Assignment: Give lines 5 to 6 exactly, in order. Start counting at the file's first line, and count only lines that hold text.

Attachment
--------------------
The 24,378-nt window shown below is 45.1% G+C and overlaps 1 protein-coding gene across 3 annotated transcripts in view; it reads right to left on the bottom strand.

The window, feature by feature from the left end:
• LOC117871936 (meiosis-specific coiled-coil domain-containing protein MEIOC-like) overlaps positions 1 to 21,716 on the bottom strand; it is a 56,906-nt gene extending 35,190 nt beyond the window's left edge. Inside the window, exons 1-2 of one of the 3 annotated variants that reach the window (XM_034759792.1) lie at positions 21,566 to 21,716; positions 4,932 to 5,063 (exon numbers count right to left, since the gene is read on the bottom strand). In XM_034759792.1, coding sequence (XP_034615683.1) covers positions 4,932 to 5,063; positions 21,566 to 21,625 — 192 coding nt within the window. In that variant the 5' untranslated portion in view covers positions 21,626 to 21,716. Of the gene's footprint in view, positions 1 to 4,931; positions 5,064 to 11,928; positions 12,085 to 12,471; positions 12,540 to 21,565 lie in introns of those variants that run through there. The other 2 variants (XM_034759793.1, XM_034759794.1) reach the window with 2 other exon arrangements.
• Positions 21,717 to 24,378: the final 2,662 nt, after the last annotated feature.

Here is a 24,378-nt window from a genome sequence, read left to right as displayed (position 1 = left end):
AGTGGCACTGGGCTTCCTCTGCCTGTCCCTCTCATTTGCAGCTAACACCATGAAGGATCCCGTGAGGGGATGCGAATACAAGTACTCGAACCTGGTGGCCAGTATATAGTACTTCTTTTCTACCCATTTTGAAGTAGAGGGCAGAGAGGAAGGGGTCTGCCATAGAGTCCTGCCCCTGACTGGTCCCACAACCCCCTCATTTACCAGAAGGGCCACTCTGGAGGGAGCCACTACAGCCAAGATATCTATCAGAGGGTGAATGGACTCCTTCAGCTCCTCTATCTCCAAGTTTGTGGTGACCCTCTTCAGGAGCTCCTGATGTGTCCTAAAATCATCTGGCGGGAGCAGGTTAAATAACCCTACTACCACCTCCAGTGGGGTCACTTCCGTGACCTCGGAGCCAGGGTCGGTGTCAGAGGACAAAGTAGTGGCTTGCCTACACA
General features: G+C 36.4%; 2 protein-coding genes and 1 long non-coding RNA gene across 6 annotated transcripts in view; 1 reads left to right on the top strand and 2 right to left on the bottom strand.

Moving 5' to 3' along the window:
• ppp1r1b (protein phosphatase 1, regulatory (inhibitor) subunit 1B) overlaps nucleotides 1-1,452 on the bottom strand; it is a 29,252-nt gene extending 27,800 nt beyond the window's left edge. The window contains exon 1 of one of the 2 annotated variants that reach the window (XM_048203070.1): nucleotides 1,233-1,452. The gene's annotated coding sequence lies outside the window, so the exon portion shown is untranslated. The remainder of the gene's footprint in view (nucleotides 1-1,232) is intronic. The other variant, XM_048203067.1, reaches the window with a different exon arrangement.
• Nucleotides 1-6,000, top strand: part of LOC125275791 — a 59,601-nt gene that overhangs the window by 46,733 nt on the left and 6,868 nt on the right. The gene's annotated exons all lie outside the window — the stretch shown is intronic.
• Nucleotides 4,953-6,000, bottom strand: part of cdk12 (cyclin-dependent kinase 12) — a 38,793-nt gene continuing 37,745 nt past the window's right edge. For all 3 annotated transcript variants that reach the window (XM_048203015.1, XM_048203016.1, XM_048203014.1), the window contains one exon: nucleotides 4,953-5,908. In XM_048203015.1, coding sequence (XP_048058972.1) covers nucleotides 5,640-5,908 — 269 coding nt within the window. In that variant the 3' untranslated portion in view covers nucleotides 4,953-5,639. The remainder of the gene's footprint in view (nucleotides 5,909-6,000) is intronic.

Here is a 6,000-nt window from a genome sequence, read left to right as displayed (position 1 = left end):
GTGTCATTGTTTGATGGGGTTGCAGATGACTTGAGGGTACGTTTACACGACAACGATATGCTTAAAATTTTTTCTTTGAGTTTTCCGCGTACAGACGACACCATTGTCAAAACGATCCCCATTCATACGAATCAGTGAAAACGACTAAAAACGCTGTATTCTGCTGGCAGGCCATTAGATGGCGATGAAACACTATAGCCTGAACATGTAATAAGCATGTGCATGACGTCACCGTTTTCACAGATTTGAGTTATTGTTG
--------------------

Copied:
Here is a 24,378-nt window from a genome sequence, read left to right as displayed (position 1 = left end):
AGTGGCACTGGGCTTCCTCTGCCTGTCCCTCTCATTTGCAGCTAACACCATGAAGGATCCCGTGAGGGGATGCGAATACAAGTACTCGAACCTGGTGGCCAGTATATAGTACTTCTTTTCTACCCATTTTGAAGTAGAGGGCAGAGAGGAAGGGGTCTGCCATAGAGTCCTGCCCCTGACTGGTCCCACAACCCCCTCATTTACCAGAAGGGCCACTCTGGAGGGAGCCACTACAGCCAAGATATCTATCAGAGGGTGAATGGACTCCTTCAGCTCCTCTATCTCCAAGTTTGTGGTGACCCTCTTCAGGAGCTCCTGATGTGTCCTAAAATCATCTGGCGGGAGCAGGTTAAATAACCCTACTACCACCTCCAGTGGGGTCACTTCCGTGACCTCGGAGCCAGGGTCGGTGTCAGAGGACAAAGTAGTGGCTTGCCTACACA